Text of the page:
3

I am studying a book of Javascript with solved examples but there is one example without solution. I would like to know how to do it ...

In javascript (in browser) I should do is write even numbers from 1-1000 and after it is finished write odd numbers from 1-1000 ... I am not sure how to add there very small "pause" between number writing and how to know if first cycle is over and start writing odd numbers?

Here is How I started:

<?xml version="1.0" encoding="utf-8"?>
<!DOCTYPE html PUBLIC "-//W3C//DTD XHTML 1.1//EN" "http://www.w3.org/TR/xhtml1/DTD/xhtml11.dtd">
<html xmlns="http://www.w3.org/1999/xhtml" xml:lang="en">
 <head>
   <title>Test</title>
 </head>
 <body>
<script type="text/javascript">
/* <![CDATA[ */
var i;
for (i = 0; i < 1000; i++)
if ((i % 2) == 0)
  document.writeln(i);

/* ]]> */
</script>
 </body>
</html>
3
  • There is no int keyword in JavaScript! Use var keyword. – undefined Nov 13 '14 at 1:58
  • using document.write is bad practice...why do books still teach it.... – epascarello Nov 13 '14 at 2:05
  • Probably because a lot of programmers are used to the REPL and printing is one of the most simple ways to provide output. Otherwise, you need to teach the DOM – Charlie Oct 18 '16 at 2:32
4

Give this a try:

 function partA() {
        for (var i = 0; i < 1000; i++){
            if ((i % 2) == 0) document.write(i + ' ');
        }
        window.setTimeout(partB,1000)
    }

    function partB() {
        for (var i = 0; i < 1000; i++){
            if ((i % 2) !== 0) document.write(i + ' ');
        }
    }

    partA();

SIDENOTE:

Use document.write for testing only. If you execute it, on a loaded HTML document, all HTML elements will be overwritten. ( As you can see in my example )

1

I was not able to make a pause occur between the iterations of counting. The below code, in place of your script, will give you 0-1000 evens, then odds, 1 per line.

There is some discussion of waiting in javascript already on the site: What's the equivalent of Java's Thread.sleep() in JavaScript?

<script>
for(var mod = 0; mod<2; mod++){
  for (var i = 0; i < 1000; i++)
    if ((i % 2) == mod)
      document.writeln(i+"<br>");
}
</script>
1

You should try something like this:

(function(){

  for (var i = 0; i < 1000; i++){
    if ((i % 2) === 0) document. write(i + ' ');
  }

  for (var i = 0; i < 1000; i++){
    if ((i % 2) !== 0) document. write(i + ' ');
  }
})();

*You should only use document.write for testing purpose

1
  • Yes, I have noted that. – ianaya89 Nov 13 '14 at 2:07
0

First of all if you want even number from 1 to 1000 your iteration variable should start from 1, not 0. :) To write odd numbers after even ones you can just put another loop behind the first one with if(i%2==1) and it should be fine!

2
0

I am not sure how to add there the "pause" between number writing and how to know if first cycle is over and start writinf odd numbers

Use a function. It should also be in that book you're reading. Use one for even and another for odd. There should be a chapter regarding event handling, where you use elements (like buttons) to handle clicks. Use that to call the functions.

Also, try reading further. document.write* functions aren't really ideal, save for stuff done during the loading of the page. Try using much more advanced ways to write to the DOM. Those.. should be in that book as well.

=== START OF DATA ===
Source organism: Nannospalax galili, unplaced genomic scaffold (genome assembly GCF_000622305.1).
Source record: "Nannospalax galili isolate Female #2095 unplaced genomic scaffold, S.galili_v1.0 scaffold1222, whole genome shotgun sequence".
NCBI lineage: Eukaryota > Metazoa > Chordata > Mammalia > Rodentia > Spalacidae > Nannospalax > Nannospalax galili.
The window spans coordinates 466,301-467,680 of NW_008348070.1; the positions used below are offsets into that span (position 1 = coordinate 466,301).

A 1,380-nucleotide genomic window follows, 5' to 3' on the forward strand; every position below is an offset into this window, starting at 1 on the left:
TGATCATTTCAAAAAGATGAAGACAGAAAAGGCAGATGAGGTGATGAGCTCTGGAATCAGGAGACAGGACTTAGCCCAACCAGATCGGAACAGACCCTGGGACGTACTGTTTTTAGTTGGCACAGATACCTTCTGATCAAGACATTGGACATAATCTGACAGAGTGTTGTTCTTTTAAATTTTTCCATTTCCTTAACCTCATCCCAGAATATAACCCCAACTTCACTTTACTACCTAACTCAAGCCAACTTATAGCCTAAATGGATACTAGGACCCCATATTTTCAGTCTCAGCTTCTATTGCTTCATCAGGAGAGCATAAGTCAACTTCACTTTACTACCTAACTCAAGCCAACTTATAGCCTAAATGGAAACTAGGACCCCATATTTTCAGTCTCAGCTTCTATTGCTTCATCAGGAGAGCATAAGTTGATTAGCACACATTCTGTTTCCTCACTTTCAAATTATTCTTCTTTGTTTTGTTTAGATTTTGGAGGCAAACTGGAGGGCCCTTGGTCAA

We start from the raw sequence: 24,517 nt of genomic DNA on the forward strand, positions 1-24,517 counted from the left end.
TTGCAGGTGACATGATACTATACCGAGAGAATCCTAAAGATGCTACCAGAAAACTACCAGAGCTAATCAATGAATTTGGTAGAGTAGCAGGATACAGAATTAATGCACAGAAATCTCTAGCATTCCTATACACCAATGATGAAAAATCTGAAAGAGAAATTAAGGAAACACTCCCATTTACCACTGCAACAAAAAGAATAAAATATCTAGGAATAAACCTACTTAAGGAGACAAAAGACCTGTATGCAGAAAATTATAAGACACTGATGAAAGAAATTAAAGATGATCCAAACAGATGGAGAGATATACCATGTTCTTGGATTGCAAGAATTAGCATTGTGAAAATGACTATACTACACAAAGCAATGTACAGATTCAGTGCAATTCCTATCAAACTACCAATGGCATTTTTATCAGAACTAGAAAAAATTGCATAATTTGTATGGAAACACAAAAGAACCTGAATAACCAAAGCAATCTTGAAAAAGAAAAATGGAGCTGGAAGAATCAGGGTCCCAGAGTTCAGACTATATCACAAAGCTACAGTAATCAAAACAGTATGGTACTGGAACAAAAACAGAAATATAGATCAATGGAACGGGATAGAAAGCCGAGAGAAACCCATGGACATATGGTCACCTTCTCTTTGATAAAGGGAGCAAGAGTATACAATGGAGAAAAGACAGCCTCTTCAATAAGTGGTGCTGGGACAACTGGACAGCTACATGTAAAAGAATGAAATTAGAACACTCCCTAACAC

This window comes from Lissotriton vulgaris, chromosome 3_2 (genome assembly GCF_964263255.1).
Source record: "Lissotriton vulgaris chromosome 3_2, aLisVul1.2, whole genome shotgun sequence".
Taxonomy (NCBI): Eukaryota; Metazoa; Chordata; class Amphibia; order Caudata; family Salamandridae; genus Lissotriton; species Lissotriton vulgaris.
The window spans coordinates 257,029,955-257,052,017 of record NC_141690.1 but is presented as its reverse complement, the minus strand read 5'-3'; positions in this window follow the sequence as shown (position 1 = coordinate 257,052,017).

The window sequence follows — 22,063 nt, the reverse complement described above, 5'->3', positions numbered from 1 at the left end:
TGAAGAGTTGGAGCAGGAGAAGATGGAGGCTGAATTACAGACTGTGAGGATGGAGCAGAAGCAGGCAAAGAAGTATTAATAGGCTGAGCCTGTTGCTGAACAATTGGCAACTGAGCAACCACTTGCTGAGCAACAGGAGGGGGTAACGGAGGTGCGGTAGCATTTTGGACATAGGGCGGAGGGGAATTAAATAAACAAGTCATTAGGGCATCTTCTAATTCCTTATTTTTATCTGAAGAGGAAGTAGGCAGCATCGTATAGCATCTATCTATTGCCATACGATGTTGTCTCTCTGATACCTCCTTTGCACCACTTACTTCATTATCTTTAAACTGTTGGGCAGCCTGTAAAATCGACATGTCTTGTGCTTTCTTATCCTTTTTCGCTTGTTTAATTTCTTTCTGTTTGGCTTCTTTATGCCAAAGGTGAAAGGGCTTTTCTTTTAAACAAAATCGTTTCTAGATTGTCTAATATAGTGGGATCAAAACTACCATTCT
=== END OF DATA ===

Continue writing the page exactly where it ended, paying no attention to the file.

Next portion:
Then lastly, JavaScript doesn't "pause", nor does it have something like sleep. It has timers though, but it works differently from sleep.


One an unrelated note, I believe you're using an old book. "HTML5" only requires a the "html5 doctype" and <html>.

<!doctype html>
  <html>
    ...
0

Other solutions posted here are correct, but there's no reason to go through all the modulo work:

function evens () {
    var i;
    for (i = 2; i <= 1000; i++,i++) {
        document.writeln(i + '<br>');
    }
};
function odds () {
    var i;
    for (i = 1; i < 1000; i++,i++) {
        document.writeln(i + '<br>');
    }               
};
evens();
setTimeout(odds, 2000);
1
  • Just as a curiosity, this isn't any faster than checking each integer with the % operator (both methods hover around 160ms to execute). Use whichever is clearer to you. – James Irwin Nov 13 '14 at 2:59
-1
function setCode() {
    var textbox1 = document.getElementById('textbox1');
    var textbox2 = document.getElementById('textbox2');
    var divResult = document.getElementById('divResult');
    var c = ['azimuth','background','background-attachment',
    'background-color','background-image',
    'background-position','background-repeat',
    'behavior','border','border-bottom',
    'border-bottom-color','border-bottom-style',
    'border-bottom-width','border-collapse',
    'border-color','border-left','border-left-color',
    'border-left-style','border-left-width','border-right',
    'border-right-color','border-right-style',
    'border-right-width','border-spacing','border-style',
    'border-top','border-top-color','border-top-style',];

var code0 = ( function set(C0) {
        return ( C0 +=
    [0, 1, 2, 3, 4, 5, 6, 7, 8, 9]
    [Math.floor(Math.random()*10)])
    && (C0.length == 3) ? C0 : set(C0);
    }
)('');
    textbox1.value =  code0;
    divResult.innerHTML = c[textbox1.value];
    var t;
    t = setTimeout('setCode()', 1000);

}
0
-1
 <script type="text/javascript">
    var number = 0;
    while (number <= 1000) {
        if (number % 2 === 0) {
            document.write(number + " is even number <br />");
            number = number + 1;

        } else {
            document.write(number + " is odd number <br/>");
            number = number + 1;
        }
    }
</script>
1
  • Don't forget to add description/details about the answer – goto Dec 29 '16 at 13:45

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